Spotting High Myopes Early
NEW STUDIES into children with myopia could help practitioners prevent complications which lead to blindness associated with high levels of the condition.
By identifying those at risk of developing to high myopia early on, practitioners can recommend ways to slow progression
and consequently avoid the development of serious conditions such as myopic macular degeneration, retinal detachment and glaucoma.
Researchers at the Brien Holden Institute compared the characteristics of myopia progression in two groups of children between the ages of seven to 13. While the first group were highly myopic, the second were classed as low myopes.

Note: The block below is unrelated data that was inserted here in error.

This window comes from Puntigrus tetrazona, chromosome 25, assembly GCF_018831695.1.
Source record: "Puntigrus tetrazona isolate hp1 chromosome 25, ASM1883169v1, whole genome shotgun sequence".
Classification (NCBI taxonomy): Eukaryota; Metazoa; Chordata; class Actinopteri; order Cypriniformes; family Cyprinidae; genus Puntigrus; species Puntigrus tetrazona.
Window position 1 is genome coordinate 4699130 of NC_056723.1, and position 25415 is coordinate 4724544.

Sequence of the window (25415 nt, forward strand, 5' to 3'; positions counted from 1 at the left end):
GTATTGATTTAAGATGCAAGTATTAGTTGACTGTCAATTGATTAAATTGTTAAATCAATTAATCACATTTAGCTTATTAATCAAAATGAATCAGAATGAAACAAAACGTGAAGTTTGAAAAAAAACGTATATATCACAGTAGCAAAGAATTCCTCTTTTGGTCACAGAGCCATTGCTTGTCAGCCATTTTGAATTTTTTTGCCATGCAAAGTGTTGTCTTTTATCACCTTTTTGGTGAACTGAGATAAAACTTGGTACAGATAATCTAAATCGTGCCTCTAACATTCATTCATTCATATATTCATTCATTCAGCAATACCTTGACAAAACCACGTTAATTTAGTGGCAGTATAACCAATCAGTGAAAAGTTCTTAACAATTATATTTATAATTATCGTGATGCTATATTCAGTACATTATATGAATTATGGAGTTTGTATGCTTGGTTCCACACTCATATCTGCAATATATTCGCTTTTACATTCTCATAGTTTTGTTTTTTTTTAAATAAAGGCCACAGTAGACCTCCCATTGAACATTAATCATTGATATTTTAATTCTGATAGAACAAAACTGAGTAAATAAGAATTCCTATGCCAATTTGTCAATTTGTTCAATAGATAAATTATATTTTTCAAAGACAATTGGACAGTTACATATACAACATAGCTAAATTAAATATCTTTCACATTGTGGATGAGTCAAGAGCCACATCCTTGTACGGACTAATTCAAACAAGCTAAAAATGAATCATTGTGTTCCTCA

They found that those in the highly myopic group had higher levels of myopia at an earlier age and were progressing much faster than those in the low myopia group.
Dr Monica Jong, science and business development manager at the Brien Holden Institute, explained: “The results of this research means that, if an eye care practitioner sees a child with myopia that is progressing by more than one dioptre per year, it gives us the opportunity to do something about it.”